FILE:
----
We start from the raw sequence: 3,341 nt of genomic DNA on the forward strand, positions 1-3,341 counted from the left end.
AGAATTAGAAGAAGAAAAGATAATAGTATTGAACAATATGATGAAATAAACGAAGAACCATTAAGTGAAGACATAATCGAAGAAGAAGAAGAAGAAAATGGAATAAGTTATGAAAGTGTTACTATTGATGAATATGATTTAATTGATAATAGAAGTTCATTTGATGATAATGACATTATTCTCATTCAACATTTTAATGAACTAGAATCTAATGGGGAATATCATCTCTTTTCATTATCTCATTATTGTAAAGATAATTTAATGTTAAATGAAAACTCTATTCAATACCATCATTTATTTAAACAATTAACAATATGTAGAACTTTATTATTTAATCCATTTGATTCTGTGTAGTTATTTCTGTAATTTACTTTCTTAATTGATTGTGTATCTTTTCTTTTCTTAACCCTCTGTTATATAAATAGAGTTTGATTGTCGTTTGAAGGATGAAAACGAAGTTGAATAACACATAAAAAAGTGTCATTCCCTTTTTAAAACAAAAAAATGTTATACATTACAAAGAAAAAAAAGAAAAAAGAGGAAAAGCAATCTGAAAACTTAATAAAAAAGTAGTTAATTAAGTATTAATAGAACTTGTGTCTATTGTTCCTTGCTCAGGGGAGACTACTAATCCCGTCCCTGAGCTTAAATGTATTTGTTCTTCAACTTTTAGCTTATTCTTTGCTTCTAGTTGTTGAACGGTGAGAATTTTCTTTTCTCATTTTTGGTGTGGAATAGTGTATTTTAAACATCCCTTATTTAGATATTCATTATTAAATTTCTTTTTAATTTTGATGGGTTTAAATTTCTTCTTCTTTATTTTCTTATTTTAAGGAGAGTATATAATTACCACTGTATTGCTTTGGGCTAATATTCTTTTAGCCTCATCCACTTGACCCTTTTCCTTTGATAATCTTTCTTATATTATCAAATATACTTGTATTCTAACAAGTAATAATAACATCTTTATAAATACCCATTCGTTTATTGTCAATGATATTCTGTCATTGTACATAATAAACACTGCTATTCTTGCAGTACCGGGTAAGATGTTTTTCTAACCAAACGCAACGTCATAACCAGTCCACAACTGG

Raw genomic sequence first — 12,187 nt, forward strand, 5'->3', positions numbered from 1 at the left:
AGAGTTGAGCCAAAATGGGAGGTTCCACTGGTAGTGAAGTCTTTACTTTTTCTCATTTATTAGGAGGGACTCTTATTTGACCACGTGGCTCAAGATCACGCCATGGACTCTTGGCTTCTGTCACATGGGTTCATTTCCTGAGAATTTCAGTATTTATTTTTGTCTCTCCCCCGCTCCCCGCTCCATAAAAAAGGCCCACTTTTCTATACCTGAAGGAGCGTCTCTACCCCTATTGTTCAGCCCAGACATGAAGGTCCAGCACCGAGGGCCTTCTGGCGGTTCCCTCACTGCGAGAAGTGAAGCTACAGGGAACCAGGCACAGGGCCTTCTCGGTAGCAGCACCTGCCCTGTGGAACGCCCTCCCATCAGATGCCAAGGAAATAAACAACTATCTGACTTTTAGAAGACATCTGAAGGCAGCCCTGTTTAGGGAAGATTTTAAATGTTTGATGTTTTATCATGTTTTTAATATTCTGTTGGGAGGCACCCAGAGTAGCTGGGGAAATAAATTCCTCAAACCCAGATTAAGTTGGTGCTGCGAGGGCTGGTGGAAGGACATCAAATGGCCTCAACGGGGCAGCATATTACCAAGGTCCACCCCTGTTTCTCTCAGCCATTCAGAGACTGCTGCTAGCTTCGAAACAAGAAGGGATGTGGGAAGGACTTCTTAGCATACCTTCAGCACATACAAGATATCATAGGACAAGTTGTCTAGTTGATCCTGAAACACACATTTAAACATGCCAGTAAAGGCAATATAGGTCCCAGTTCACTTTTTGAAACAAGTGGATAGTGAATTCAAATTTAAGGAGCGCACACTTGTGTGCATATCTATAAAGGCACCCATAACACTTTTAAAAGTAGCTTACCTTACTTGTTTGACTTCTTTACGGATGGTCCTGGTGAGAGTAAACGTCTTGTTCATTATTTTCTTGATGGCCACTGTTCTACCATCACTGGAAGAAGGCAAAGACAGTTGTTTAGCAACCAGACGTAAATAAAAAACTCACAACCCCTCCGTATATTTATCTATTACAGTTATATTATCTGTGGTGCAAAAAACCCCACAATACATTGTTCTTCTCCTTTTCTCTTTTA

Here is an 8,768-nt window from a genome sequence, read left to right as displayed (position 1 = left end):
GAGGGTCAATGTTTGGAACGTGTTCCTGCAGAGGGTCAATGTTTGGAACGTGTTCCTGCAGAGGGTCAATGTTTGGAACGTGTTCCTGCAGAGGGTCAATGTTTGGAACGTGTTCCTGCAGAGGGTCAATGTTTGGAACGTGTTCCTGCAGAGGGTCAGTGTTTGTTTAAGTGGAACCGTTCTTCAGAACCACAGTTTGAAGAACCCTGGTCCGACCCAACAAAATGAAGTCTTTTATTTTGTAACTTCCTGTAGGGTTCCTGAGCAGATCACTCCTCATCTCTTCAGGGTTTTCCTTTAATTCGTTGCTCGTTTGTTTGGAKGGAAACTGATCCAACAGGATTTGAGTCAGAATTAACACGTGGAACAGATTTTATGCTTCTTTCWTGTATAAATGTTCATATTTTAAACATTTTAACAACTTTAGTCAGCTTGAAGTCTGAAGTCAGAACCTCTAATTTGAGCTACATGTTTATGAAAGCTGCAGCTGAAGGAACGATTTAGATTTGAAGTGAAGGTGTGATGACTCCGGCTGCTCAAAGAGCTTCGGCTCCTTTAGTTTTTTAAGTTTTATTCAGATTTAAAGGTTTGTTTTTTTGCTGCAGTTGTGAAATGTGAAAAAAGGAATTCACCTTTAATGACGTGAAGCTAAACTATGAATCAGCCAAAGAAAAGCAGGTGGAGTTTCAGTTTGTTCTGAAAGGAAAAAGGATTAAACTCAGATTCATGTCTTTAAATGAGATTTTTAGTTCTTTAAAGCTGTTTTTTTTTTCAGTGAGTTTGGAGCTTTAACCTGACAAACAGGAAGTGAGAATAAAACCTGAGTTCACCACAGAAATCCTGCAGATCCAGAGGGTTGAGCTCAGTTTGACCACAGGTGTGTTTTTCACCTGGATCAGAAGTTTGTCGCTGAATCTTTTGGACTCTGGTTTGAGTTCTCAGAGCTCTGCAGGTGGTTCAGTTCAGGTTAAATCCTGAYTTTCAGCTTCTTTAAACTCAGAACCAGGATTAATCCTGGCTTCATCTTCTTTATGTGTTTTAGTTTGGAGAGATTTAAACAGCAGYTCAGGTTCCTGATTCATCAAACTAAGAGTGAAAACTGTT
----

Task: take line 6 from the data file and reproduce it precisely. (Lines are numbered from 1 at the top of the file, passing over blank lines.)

GAGGGTCAATGTTTGGAACGTGTTCCTGCAGAGGGTCAATGTTTGGAACGTGTTCCTGCAGAGGGTCAATGTTTGGAACGTGTTCCTGCAGAGGGTCAATGTTTGGAACGTGTTCCTGCAGAGGGTCAATGTTTGGAACGTGTTCCTGCAGAGGGTCAGTGTTTGTTTAAGTGGAACCGTTCTTCAGAACCACAGTTTGAAGAACCCTGGTCCGACCCAACAAAATGAAGTCTTTTATTTTGTAACTTCCTGTAGGGTTCCTGAGCAGATCACTCCTCATCTCTTCAGGGTTTTCCTTTAATTCGTTGCTCGTTTGTTTGGAKGGAAACTGATCCAACAGGATTTGAGTCAGAATTAACACGTGGAACAGATTTTATGCTTCTTTCWTGTATAAATGTTCATATTTTAAACATTTTAACAACTTTAGTCAGCTTGAAGTCTGAAGTCAGAACCTCTAATTTGAGCTACATGTTTATGAAAGCTGCAGCTGAAGGAACGATTTAGATTTGAAGTGAAGGTGTGATGACTCCGGCTGCTCAAAGAGCTTCGGCTCCTTTAGTTTTTTAAGTTTTATTCAGATTTAAAGGTTTGTTTTTTTGCTGCAGTTGTGAAATGTGAAAAAAGGAATTCACCTTTAATGACGTGAAGCTAAACTATGAATCAGCCAAAGAAAAGCAGGTGGAGTTTCAGTTTGTTCTGAAAGGAAAAAGGATTAAACTCAGATTCATGTCTTTAAATGAGATTTTTAGTTCTTTAAAGCTGTTTTTTTTTTCAGTGAGTTTGGAGCTTTAACCTGACAAACAGGAAGTGAGAATAAAACCTGAGTTCACCACAGAAATCCTGCAGATCCAGAGGGTTGAGCTCAGTTTGACCACAGGTGTGTTTTTCACCTGGATCAGAAGTTTGTCGCTGAATCTTTTGGACTCTGGTTTGAGTTCTCAGAGCTCTGCAGGTGGTTCAGTTCAGGTTAAATCCTGAYTTTCAGCTTCTTTAAACTCAGAACCAGGATTAATCCTGGCTTCATCTTCTTTATGTGTTTTAGTTTGGAGAGATTTAAACAGCAGYTCAGGTTCCTGATTCATCAAACTAAGAGTGAAAACTGTT